About a year ago I started bumping into people from the CSIRO ICT Centre asking about Air Hockey.
The centre needed a project to demonstrate their ICT abilities and had decided on a remote air hockey game. With this two people in separate locations could play. One would shoot a puck along their half of a real table. At the mid point the puck would disappear into cyberspace and reappear a moment later on the other half of the table thousands of kilometers away. CSIRO people wanted advice on how to do this. Some people asked me enthusiastically ("we have this great project..."), some apologetically ("it wasn't my idea, but ...").
Rather than use a real air hockey table, I suggested using the type of system used for aircraft cargo handling, with a floor made up of two sets of wheels at right angles
But the main thing I kept saying was what a silly idea building an air hockey table was. This would waste resources on a trivial application with little, if any, practical use. Even if the system worked, all it would do is give the impression the CSIRO had poor business judgment and was wasting government money on useless activities. Needless to say they stopped asking me for advice.
Months went past and when wandering through the CeBIT show in Sydney, I saw the completed air hockey table. CSIRO had come up with a better idea than mine for implementation. They put a cabinet over one half of two genuine air hockey tables. The front of the cabinet is a projection screen showing the other table and player. Inside the box is a special robot to catch the puck and relay its speed and direction to the other table. The other table's robot then fires a puck with that speed and direction.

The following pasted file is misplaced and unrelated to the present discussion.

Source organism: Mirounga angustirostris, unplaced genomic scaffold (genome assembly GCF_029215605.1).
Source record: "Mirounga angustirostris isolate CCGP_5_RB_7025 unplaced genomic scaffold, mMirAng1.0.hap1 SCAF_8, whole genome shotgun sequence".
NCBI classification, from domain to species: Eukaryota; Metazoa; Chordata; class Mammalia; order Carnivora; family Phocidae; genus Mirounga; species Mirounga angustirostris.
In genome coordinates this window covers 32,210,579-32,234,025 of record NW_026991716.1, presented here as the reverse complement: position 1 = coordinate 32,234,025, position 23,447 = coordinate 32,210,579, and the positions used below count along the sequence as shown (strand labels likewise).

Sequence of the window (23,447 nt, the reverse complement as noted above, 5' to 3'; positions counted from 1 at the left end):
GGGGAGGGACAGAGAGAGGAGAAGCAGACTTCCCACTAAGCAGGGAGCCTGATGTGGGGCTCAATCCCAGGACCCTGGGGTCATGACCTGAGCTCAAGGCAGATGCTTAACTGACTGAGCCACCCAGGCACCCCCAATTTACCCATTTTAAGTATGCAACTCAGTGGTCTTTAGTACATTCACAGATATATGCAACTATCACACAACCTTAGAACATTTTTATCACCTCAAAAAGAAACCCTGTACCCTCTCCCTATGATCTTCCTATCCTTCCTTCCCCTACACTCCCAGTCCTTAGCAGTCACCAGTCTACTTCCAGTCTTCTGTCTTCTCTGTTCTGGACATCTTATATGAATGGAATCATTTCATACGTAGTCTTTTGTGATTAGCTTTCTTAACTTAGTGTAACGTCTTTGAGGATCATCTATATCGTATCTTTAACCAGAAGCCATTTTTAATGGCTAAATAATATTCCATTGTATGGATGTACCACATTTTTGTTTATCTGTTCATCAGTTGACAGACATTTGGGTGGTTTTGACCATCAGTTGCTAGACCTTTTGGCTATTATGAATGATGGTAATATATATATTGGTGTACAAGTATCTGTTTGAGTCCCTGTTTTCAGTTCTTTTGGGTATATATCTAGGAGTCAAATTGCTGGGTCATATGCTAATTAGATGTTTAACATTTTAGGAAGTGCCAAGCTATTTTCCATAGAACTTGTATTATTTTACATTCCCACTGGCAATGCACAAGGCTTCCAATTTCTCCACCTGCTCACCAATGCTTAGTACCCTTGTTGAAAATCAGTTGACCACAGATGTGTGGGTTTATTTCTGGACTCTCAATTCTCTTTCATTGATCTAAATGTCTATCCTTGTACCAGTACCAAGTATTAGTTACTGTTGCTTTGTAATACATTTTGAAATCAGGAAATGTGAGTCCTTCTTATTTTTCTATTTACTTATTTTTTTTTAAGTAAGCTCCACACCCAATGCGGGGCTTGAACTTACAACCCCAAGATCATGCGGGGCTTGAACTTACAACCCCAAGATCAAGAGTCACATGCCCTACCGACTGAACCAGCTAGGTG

The result is that the player sees their puck disappear into the box and then reappear on screen at the other end. The prototype is not perfect: there is a perceptible delay and the pucks tend to get stuck in the mechanism. But the system works well enough to create the illusion of one table with one game.
Like cats watching fish on a TV screen, the players kept looking behind the box to see where the pucks went. The most popular place to be wasn't playing, but in the box seeing how it all worked.
So I have to apologize to CSIRO people, for suggesting this was a useless activity. This was an outstanding PR success and promoted CSIRO's technical abilities. But it still was a waste of government money and showed a lack of judgment. Perhaps next time CSIRO will choose a project which is clever, but also of use, such as ICT systems to help with disaster relief.
"Inside the box is a special robot to catch the puck and relay its speed and direction to the other table. The other table's robot then fires a puck with that speed and direction. "
Correction: only the timing is coordinated. To simplify the design the speed and direction of the fired puck is unrelated to the one on the other table. Most users, including me, did not notice the difference.
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